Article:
- Antunes et al.  Goncalo Antunes, Marzieh Bakhshandeh, Jose Borbinha, Joao Cardoso, Sharam Dadashnia, Chiara Di Francescomarino, Mauro Dragoni, Peter Fettke, Avigdor Gal, Chiara Ghidini, Philip Hake, Abderrahmane Khiat, Christopher Klinkmüller, Elena Kuss, Henrik Leopold, Peter Loos, Christian Meilicke, Tim Niesen, Catia Pesquita, Timo Peus, Andreas Schoknecht, Eitam Sheetrit, Andreas Sonntag, Heiner Stuckenschmidt, Tom Thaler, Ingo Weber, and Matthias Weidlich. The process model matching contest 2015. In Proceedings of the 6th Int. Workshop on Enterprise Modelling and Information Systems Architectures, pages 127–155. GI, 2015.
- Baumann et al. [2014a] Michael Heinrich Baumann, Michaela Baumann, Stefan Schönig, and Stefan Jablonski. Towards multi-perspective process model similarity matching. In Enterprise and Organizational Modeling and Simulation: 10th International Workshop, EOMAS 2014, Held at CAiSE 2014, Thessaloniki, Greece, June 16-17, 2014, Selected Papers, pages 21–37. Springer, 2014a.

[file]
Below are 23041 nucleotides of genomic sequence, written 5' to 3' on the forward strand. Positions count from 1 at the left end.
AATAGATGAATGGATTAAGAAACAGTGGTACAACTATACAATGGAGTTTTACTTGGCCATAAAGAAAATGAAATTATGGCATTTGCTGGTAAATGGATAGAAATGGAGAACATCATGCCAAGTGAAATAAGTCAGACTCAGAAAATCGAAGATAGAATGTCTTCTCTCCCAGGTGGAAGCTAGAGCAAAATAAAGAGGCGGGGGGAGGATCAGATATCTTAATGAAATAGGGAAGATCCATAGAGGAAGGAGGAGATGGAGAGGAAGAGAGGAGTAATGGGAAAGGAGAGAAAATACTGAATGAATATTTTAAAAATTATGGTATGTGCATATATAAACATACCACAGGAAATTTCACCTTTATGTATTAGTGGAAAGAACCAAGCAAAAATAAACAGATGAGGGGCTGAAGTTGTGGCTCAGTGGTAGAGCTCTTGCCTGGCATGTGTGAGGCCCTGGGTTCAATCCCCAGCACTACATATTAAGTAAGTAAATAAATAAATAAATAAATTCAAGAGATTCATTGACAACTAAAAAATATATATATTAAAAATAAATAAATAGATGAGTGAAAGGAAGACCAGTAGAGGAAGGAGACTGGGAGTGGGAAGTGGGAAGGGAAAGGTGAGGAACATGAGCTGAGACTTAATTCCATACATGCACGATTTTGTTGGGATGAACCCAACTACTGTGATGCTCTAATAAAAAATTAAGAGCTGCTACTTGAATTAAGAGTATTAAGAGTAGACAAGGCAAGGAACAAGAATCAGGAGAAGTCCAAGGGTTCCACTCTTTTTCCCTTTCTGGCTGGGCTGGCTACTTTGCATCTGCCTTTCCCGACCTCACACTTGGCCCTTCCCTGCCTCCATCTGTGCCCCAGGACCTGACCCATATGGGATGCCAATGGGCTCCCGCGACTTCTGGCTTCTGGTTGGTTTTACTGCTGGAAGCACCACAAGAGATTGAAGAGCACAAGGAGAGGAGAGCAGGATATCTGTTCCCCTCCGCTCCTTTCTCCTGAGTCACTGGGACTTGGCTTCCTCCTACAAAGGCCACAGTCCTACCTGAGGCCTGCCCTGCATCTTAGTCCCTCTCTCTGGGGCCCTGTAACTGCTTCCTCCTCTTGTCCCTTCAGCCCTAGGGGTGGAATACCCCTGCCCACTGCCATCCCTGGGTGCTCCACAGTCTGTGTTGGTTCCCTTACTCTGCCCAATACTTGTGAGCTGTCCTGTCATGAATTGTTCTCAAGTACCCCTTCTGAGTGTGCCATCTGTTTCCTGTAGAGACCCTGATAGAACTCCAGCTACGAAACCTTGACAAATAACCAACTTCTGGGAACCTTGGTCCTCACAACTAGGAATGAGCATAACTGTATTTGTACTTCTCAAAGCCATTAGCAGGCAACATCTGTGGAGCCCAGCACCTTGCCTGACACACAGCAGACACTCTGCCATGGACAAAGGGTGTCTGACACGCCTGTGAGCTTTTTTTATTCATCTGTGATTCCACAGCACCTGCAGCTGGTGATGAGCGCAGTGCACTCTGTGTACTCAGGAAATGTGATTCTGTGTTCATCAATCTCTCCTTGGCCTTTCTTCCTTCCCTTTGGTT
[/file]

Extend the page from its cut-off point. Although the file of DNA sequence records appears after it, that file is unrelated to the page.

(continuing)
- Baumann et al. [2014b] Michaela Baumann, Michael Heinrich Baumann, Stefan Schönig, and Stefan Jablonski. Resource-aware process model similarity matching. In Service-Oriented Computing - ICSOC 2014 Workshops: WESOA; SeMaPS, RMSOC, KASA, ISC, FOR-MOVES, CCSA and Satellite Events, Paris, France, November 3-6, 2014, Revised Selected Papers, pages 96–107. Springer, 2014b.
- Beheshti et al.  Seyed-Mehdi-Reza Beheshti, Boualem Benatallah, Sherif Sakr, Daniela Grigori, Hamid Reza Motahari-Nezhad, Moshe Chai Barukh, Ahmed Gater, and Seung Hwan Ryu. Process Analytics: Concepts and Techniques for Querying and Analyzing Process Data. Springer, Cham, Switzerland, 2016.